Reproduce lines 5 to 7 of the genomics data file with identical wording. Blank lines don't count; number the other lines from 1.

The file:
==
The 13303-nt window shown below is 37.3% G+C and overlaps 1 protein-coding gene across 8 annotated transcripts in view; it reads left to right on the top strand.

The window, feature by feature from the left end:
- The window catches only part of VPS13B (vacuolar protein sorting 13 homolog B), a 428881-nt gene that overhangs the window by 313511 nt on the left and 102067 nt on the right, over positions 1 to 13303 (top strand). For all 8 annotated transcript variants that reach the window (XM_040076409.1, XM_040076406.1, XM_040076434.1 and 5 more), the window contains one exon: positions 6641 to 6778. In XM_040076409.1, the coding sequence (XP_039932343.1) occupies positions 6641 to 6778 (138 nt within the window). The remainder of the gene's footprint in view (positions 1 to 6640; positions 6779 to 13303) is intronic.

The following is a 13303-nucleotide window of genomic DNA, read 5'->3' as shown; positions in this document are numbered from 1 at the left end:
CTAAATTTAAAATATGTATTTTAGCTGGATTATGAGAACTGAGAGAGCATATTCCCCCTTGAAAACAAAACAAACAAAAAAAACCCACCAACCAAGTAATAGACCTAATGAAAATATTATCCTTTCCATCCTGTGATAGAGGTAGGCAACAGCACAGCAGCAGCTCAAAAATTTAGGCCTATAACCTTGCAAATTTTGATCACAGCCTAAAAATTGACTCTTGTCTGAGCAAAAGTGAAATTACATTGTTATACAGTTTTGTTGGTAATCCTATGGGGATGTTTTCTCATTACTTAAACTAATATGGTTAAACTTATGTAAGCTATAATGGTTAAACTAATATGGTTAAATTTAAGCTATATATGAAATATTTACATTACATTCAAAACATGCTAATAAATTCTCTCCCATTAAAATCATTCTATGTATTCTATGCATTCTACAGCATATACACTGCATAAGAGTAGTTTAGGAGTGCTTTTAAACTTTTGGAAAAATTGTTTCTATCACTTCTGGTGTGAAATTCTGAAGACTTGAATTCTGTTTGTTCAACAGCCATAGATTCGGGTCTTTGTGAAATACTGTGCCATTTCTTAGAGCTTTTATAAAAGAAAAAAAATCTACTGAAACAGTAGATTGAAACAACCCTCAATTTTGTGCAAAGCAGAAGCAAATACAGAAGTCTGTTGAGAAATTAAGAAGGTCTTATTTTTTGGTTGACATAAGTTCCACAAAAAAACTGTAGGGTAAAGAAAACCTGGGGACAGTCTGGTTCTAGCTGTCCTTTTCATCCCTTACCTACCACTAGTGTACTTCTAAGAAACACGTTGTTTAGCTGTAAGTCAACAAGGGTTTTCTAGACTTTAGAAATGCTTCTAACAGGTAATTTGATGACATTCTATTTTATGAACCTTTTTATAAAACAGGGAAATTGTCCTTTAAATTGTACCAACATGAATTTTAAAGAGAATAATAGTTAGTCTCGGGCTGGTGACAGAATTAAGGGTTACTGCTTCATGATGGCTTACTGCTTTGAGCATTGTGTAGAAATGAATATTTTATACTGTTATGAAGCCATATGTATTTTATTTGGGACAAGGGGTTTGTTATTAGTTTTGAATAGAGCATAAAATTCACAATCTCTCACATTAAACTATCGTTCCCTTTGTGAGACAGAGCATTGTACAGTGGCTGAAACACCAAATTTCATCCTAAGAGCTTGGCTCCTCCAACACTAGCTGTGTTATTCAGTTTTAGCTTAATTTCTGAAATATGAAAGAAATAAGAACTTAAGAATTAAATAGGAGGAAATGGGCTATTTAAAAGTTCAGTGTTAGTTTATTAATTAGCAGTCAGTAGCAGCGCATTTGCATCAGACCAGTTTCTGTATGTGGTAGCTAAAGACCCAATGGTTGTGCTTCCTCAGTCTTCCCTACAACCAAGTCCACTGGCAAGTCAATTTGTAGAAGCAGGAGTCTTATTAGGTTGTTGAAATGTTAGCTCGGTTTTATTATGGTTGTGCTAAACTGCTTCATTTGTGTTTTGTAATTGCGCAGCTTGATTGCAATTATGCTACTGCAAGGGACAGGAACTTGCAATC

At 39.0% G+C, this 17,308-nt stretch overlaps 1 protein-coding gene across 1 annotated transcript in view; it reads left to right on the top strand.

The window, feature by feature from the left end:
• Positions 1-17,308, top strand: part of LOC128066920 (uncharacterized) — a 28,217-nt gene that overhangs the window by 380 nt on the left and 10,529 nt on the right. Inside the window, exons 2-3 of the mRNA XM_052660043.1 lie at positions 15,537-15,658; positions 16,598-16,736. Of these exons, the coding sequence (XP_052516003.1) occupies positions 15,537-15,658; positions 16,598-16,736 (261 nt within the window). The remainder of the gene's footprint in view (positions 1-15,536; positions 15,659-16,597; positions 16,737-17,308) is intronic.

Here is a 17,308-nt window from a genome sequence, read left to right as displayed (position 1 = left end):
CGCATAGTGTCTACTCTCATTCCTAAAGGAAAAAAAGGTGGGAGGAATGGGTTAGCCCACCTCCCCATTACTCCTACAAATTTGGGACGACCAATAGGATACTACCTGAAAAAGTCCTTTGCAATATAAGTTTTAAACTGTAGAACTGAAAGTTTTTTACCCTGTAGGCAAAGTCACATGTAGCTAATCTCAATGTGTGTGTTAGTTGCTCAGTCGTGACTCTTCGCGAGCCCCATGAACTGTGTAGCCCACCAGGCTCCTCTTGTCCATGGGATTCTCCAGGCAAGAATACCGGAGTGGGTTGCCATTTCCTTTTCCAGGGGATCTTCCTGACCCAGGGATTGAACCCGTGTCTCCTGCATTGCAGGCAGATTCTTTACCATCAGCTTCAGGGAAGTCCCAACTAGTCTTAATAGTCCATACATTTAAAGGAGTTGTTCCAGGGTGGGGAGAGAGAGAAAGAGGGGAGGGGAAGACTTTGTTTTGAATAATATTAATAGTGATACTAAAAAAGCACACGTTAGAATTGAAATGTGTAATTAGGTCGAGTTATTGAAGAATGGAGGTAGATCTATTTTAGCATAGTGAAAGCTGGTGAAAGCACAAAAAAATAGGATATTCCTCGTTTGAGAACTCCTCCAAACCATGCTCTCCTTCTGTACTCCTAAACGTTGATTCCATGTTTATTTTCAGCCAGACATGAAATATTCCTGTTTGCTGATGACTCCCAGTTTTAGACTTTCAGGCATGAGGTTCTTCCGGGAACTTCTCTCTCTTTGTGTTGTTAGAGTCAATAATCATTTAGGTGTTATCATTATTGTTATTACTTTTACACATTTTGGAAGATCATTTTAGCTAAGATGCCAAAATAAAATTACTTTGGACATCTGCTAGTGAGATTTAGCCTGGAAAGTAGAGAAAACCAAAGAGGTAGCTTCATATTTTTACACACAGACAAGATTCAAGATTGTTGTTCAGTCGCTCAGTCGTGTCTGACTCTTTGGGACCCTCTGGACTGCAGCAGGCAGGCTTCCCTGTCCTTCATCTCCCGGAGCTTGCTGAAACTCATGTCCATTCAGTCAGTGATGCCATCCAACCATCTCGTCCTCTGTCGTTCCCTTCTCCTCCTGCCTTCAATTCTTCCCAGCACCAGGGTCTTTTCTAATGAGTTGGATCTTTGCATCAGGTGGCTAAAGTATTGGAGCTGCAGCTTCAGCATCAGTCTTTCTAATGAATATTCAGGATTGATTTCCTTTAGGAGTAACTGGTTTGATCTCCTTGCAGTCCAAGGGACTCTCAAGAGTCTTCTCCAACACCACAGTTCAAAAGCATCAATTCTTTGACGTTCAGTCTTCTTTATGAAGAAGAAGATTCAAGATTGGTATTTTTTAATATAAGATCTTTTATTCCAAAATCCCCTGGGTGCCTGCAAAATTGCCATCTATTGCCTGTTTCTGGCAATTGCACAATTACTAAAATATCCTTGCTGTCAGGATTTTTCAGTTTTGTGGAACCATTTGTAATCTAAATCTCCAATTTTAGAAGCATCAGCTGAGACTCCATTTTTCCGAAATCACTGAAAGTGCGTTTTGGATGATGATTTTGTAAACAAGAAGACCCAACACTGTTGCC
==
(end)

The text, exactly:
CTAAATTTAAAATATGTATTTTAGCTGGATTATGAGAACTGAGAGAGCATATTCCCCCTTGAAAACAAAACAAACAAAAAAAACCCACCAACCAAGTAATAGACCTAATGAAAATATTATCCTTTCCATCCTGTGATAGAGGTAGGCAACAGCACAGCAGCAGCTCAAAAATTTAGGCCTATAACCTTGCAAATTTTGATCACAGCCTAAAAATTGACTCTTGTCTGAGCAAAAGTGAAATTACATTGTTATACAGTTTTGTTGGTAATCCTATGGGGATGTTTTCTCATTACTTAAACTAATATGGTTAAACTTATGTAAGCTATAATGGTTAAACTAATATGGTTAAATTTAAGCTATATATGAAATATTTACATTACATTCAAAACATGCTAATAAATTCTCTCCCATTAAAATCATTCTATGTATTCTATGCATTCTACAGCATATACACTGCATAAGAGTAGTTTAGGAGTGCTTTTAAACTTTTGGAAAAATTGTTTCTATCACTTCTGGTGTGAAATTCTGAAGACTTGAATTCTGTTTGTTCAACAGCCATAGATTCGGGTCTTTGTGAAATACTGTGCCATTTCTTAGAGCTTTTATAAAAGAAAAAAAATCTACTGAAACAGTAGATTGAAACAACCCTCAATTTTGTGCAAAGCAGAAGCAAATACAGAAGTCTGTTGAGAAATTAAGAAGGTCTTATTTTTTGGTTGACATAAGTTCCACAAAAAAACTGTAGGGTAAAGAAAACCTGGGGACAGTCTGGTTCTAGCTGTCCTTTTCATCCCTTACCTACCACTAGTGTACTTCTAAGAAACACGTTGTTTAGCTGTAAGTCAACAAGGGTTTTCTAGACTTTAGAAATGCTTCTAACAGGTAATTTGATGACATTCTATTTTATGAACCTTTTTATAAAACAGGGAAATTGTCCTTTAAATTGTACCAACATGAATTTTAAAGAGAATAATAGTTAGTCTCGGGCTGGTGACAGAATTAAGGGTTACTGCTTCATGATGGCTTACTGCTTTGAGCATTGTGTAGAAATGAATATTTTATACTGTTATGAAGCCATATGTATTTTATTTGGGACAAGGGGTTTGTTATTAGTTTTGAATAGAGCATAAAATTCACAATCTCTCACATTAAACTATCGTTCCCTTTGTGAGACAGAGCATTGTACAGTGGCTGAAACACCAAATTTCATCCTAAGAGCTTGGCTCCTCCAACACTAGCTGTGTTATTCAGTTTTAGCTTAATTTCTGAAATATGAAAGAAATAAGAACTTAAGAATTAAATAGGAGGAAATGGGCTATTTAAAAGTTCAGTGTTAGTTTATTAATTAGCAGTCAGTAGCAGCGCATTTGCATCAGACCAGTTTCTGTATGTGGTAGCTAAAGACCCAATGGTTGTGCTTCCTCAGTCTTCCCTACAACCAAGTCCACTGGCAAGTCAATTTGTAGAAGCAGGAGTCTTATTAGGTTGTTGAAATGTTAGCTCGGTTTTATTATGGTTGTGCTAAACTGCTTCATTTGTGTTTTGTAATTGCGCAGCTTGATTGCAATTATGCTACTGCAAGGGACAGGAACTTGCAATC

At 39.0% G+C, this 17,308-nt stretch overlaps 1 protein-coding gene across 1 annotated transcript in view; it reads left to right on the top strand.

The window, feature by feature from the left end: